There has been much commentary lately about how legislative districts have become less competitive. Districts have been gerrymandered to be more Democratic or, more frequently, more Republican. One party becomes unbeatable in these districts and, because of the primary system, the more passionate (and radical) party faithful tend to select people who go on to win the general election. The resulting legislators, secure in their seats and holding fringe views, resist compromise and paralyze the legislative process. If there are enough such legislators, they can pass crazy laws. This state of affairs is exacerbated by the tendency of people to sort themselves geographically, making it difficult to create diverse districts even through nonpartisan redistricting.
Less remarked upon but at least as distressing is the tendency of local school boards in homogeneous districts to make decisions based on philosophy or religion, rather than on science or the informed opinion of professional educators.
Is democracy failing America?
Perhaps part of the problem is that the House of Representatives and similar bodies at the state and local level have too many members, i.e., because there are too many districts. If the House were half the size, for examples, districts in the states would have to be twice as big. The obvious objection to this is that individuals would have less of a voice in government. On the positive side, however, larger districts would likely encompass a more diverse constituency, resulting in more competitive races and, one might hope, more centrist legislators interested in governing, rather than in flauting their ideological purity.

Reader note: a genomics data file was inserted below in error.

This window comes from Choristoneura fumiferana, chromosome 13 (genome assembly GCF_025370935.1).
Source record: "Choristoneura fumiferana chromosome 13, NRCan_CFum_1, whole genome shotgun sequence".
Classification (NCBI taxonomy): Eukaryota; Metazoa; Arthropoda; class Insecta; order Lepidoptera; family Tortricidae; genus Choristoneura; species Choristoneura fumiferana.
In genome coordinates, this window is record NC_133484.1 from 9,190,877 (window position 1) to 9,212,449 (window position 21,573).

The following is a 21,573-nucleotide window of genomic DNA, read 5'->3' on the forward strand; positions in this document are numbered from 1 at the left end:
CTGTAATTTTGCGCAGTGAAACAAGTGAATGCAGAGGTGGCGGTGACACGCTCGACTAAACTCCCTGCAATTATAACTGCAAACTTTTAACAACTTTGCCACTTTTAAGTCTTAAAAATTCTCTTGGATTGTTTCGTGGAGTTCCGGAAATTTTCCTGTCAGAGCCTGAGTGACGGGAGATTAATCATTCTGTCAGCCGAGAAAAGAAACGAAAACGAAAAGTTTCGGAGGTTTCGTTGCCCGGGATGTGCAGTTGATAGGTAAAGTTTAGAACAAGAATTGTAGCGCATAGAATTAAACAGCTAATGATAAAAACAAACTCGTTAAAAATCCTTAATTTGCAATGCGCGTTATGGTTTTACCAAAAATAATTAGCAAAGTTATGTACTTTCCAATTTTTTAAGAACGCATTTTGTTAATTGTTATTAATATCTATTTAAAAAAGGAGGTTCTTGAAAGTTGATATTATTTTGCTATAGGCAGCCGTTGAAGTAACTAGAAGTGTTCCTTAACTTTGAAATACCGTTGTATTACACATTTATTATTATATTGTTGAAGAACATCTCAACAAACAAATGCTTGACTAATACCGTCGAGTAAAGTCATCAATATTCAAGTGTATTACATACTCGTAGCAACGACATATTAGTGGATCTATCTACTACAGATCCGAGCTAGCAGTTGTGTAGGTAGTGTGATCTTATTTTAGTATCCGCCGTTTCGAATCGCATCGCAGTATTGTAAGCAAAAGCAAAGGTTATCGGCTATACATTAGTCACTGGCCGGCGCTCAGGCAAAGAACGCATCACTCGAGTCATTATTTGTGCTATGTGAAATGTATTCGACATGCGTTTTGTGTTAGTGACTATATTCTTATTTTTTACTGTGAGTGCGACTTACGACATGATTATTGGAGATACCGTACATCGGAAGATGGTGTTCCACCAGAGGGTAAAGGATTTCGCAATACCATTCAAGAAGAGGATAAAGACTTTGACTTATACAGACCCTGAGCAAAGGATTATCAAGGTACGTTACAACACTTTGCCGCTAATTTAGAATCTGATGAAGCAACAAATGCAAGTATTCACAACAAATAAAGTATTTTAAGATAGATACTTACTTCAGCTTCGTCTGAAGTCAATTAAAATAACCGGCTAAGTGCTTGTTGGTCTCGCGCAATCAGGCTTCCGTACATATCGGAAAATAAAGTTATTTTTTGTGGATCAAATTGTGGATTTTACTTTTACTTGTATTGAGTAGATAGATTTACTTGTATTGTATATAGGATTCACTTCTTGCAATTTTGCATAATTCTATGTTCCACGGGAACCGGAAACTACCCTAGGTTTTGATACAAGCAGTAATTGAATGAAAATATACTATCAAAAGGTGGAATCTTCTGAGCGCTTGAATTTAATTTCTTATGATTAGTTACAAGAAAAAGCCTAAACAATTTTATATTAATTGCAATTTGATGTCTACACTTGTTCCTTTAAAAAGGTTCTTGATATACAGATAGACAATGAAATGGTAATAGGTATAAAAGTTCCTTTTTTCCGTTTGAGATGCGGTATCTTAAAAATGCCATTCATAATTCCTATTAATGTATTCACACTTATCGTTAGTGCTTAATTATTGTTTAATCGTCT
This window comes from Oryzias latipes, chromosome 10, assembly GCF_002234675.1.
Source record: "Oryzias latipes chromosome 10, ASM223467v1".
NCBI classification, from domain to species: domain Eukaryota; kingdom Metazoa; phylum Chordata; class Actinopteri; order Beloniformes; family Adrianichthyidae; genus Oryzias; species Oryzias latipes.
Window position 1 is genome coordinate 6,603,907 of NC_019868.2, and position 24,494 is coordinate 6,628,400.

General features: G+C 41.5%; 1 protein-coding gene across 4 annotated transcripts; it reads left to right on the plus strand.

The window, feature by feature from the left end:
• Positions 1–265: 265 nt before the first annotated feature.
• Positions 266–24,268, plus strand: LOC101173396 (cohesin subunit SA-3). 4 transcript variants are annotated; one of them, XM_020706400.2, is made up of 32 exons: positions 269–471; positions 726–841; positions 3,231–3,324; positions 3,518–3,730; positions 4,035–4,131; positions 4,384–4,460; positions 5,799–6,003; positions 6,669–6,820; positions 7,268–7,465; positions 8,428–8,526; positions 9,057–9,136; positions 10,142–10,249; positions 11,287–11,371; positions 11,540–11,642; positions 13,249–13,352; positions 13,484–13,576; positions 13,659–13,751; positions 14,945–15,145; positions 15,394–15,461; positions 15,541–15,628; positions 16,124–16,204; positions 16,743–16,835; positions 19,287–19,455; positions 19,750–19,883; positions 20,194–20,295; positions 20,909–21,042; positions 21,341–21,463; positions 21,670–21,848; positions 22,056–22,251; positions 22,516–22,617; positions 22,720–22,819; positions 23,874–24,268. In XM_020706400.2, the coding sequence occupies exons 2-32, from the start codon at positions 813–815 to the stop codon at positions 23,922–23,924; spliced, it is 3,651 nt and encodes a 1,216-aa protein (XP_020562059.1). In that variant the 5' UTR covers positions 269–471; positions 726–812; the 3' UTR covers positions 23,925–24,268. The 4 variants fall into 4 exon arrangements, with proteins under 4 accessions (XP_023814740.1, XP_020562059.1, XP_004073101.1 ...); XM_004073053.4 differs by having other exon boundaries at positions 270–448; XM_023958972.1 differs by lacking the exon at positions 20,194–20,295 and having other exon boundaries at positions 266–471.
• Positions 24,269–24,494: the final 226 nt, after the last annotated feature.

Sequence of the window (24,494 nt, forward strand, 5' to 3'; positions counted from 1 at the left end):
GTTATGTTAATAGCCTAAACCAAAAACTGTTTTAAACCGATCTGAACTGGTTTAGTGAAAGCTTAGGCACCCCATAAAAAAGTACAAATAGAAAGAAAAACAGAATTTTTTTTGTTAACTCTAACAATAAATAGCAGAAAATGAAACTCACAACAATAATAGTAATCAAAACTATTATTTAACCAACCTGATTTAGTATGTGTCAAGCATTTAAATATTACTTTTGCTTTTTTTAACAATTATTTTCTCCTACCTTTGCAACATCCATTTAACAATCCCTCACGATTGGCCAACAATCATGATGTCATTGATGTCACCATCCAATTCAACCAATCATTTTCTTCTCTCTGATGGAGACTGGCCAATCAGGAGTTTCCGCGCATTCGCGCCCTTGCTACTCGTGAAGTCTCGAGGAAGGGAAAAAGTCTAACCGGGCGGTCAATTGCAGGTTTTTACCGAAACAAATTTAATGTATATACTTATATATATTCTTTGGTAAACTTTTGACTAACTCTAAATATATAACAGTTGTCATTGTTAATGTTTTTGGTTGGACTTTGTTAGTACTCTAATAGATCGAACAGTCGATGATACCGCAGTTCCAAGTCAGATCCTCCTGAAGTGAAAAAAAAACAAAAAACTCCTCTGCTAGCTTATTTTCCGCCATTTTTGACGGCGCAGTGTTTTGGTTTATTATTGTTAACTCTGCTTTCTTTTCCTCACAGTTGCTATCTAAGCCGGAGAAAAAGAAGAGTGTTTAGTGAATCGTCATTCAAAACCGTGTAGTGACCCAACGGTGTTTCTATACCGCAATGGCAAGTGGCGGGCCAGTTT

The benefits of having larger school districts could manifest themselves even more quickly than the benefits of larger legislative districts. Pennsylvania has 500 school districts, which is widely seen as too many. There are some very fine school districts, but many are small, insular, and are funded largely by the underclass. Larger districts could offer more diverse and better funded school boards.
So, would less representation be more representative of Americans generally? Could be.
I agree there is a problem, but cutting the size of Congress might not be the solution. Consider that the Constitution guarantees at least one representative to each State. There are already several States in the upper Midwest with one representative, for which they would never qualify on population. Were the number of members (not a constitutional rule, but a law) changed, a number of small States would have similar one member for the whole State districts. Those congresspersons would gain a lot of power, as each vote on a bill would be more definitive.ReplyDelete
This is something that would require a lot of very careful consideration.
Thanks for the comment, Jim. I haven’t thought deeply about this, but was intrigued by the idea that less might be more.ReplyDelete